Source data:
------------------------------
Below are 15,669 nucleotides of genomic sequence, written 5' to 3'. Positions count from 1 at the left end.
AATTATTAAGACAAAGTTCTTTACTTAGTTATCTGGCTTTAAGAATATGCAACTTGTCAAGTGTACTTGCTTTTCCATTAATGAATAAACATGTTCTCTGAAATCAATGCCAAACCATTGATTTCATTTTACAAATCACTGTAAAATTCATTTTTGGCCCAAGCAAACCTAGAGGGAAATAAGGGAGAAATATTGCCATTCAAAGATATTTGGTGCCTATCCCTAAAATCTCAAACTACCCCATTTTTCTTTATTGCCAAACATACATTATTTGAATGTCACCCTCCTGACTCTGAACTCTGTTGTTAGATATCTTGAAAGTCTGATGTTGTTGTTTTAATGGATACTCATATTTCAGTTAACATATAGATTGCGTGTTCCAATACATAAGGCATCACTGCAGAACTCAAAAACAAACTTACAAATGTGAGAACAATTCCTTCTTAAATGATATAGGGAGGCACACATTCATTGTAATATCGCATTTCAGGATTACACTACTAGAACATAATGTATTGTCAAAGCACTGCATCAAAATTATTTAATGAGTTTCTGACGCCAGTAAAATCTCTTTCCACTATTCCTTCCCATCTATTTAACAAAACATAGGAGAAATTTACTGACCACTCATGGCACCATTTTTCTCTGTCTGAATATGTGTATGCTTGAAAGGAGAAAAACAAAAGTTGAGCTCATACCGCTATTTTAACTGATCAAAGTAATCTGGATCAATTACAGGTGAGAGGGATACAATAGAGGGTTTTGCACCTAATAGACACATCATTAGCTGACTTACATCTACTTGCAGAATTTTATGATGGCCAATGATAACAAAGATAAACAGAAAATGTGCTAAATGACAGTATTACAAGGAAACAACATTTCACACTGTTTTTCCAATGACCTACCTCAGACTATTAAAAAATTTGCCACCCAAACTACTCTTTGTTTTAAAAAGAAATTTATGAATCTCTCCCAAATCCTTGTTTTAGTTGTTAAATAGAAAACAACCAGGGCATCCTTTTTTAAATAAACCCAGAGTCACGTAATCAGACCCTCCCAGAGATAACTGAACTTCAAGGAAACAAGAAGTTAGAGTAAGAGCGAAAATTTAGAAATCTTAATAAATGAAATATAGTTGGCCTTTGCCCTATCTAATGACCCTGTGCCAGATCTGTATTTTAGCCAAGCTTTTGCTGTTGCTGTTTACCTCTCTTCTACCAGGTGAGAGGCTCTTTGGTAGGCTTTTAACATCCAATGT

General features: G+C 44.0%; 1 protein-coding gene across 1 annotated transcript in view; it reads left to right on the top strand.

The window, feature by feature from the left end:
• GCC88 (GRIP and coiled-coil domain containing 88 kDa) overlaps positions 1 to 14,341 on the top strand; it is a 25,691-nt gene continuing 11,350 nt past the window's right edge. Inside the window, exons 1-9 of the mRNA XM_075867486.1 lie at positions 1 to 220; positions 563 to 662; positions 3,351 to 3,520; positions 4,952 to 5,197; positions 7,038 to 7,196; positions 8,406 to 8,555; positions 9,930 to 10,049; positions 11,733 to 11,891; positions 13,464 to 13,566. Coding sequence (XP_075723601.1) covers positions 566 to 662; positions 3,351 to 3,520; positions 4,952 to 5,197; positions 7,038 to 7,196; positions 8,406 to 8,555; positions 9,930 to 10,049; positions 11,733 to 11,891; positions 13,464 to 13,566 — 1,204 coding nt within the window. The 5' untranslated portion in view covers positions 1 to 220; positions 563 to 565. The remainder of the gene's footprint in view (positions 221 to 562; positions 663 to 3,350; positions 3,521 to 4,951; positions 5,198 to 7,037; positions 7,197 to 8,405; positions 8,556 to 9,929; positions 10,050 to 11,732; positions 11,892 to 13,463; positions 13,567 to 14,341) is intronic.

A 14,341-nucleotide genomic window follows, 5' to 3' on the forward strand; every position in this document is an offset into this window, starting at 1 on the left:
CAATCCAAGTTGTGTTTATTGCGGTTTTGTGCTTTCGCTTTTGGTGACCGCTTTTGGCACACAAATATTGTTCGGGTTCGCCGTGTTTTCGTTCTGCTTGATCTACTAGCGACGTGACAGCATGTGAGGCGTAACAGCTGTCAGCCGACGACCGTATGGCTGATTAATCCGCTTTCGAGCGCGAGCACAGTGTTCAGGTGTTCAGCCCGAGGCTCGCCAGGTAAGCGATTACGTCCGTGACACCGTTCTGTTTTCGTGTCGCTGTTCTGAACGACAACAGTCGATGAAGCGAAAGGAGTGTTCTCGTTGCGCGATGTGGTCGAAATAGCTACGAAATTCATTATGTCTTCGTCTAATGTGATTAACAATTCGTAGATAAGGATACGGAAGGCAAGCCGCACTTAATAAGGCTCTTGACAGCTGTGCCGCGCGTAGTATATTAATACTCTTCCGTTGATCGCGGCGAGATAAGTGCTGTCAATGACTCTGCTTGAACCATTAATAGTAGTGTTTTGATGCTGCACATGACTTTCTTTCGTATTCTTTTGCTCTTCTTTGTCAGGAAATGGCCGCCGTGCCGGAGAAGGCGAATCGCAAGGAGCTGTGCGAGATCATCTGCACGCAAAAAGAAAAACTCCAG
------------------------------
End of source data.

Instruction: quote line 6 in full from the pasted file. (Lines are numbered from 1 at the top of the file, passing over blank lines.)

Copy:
A 14,341-nucleotide genomic window follows, 5' to 3' on the forward strand; every position in this document is an offset into this window, starting at 1 on the left: